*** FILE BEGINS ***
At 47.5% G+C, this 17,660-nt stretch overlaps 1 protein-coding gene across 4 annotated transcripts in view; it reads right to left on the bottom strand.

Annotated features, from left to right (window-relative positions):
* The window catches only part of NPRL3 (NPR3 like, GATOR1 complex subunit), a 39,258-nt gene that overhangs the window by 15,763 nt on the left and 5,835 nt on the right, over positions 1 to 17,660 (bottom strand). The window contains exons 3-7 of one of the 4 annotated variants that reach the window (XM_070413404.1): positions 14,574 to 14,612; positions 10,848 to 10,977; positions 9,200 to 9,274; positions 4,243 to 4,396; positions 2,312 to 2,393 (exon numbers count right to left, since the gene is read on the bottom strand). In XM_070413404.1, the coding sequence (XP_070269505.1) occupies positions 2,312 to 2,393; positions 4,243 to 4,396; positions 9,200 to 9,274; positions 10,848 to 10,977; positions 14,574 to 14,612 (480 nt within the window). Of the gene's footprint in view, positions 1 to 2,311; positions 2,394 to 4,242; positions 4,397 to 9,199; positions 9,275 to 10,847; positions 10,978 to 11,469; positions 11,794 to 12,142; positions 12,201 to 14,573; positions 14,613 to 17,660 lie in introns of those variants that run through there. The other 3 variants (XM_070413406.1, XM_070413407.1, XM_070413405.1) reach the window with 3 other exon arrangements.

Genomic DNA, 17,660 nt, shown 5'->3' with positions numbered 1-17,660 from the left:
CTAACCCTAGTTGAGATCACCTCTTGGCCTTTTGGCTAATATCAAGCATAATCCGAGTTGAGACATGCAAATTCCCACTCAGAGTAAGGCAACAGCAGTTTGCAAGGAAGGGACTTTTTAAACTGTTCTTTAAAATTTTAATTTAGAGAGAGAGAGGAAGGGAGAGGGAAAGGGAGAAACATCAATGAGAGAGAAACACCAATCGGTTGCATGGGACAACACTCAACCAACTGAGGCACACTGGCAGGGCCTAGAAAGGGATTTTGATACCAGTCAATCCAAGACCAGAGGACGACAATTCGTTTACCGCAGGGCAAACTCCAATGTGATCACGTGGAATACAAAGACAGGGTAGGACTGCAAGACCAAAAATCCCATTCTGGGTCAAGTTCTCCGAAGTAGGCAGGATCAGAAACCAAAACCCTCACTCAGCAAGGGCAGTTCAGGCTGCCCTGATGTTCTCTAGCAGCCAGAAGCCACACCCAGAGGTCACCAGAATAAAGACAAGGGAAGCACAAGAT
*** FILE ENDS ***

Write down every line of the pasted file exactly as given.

At 47.5% G+C, this 17,660-nt stretch overlaps 1 protein-coding gene across 4 annotated transcripts in view; it reads right to left on the bottom strand.

Annotated features, from left to right (window-relative positions):
* The window catches only part of NPRL3 (NPR3 like, GATOR1 complex subunit), a 39,258-nt gene that overhangs the window by 15,763 nt on the left and 5,835 nt on the right, over positions 1 to 17,660 (bottom strand). The window contains exons 3-7 of one of the 4 annotated variants that reach the window (XM_070413404.1): positions 14,574 to 14,612; positions 10,848 to 10,977; positions 9,200 to 9,274; positions 4,243 to 4,396; positions 2,312 to 2,393 (exon numbers count right to left, since the gene is read on the bottom strand). In XM_070413404.1, the coding sequence (XP_070269505.1) occupies positions 2,312 to 2,393; positions 4,243 to 4,396; positions 9,200 to 9,274; positions 10,848 to 10,977; positions 14,574 to 14,612 (480 nt within the window). Of the gene's footprint in view, positions 1 to 2,311; positions 2,394 to 4,242; positions 4,397 to 9,199; positions 9,275 to 10,847; positions 10,978 to 11,469; positions 11,794 to 12,142; positions 12,201 to 14,573; positions 14,613 to 17,660 lie in introns of those variants that run through there. The other 3 variants (XM_070413406.1, XM_070413407.1, XM_070413405.1) reach the window with 3 other exon arrangements.

Genomic DNA, 17,660 nt, shown 5'->3' with positions numbered 1-17,660 from the left:
CTAACCCTAGTTGAGATCACCTCTTGGCCTTTTGGCTAATATCAAGCATAATCCGAGTTGAGACATGCAAATTCCCACTCAGAGTAAGGCAACAGCAGTTTGCAAGGAAGGGACTTTTTAAACTGTTCTTTAAAATTTTAATTTAGAGAGAGAGAGGAAGGGAGAGGGAAAGGGAGAAACATCAATGAGAGAGAAACACCAATCGGTTGCATGGGACAACACTCAACCAACTGAGGCACACTGGCAGGGCCTAGAAAGGGATTTTGATACCAGTCAATCCAAGACCAGAGGACGACAATTCGTTTACCGCAGGGCAAACTCCAATGTGATCACGTGGAATACAAAGACAGGGTAGGACTGCAAGACCAAAAATCCCATTCTGGGTCAAGTTCTCCGAAGTAGGCAGGATCAGAAACCAAAACCCTCACTCAGCAAGGGCAGTTCAGGCTGCCCTGATGTTCTCTAGCAGCCAGAAGCCACACCCAGAGGTCACCAGAATAAAGACAAGGGAAGCACAAGAT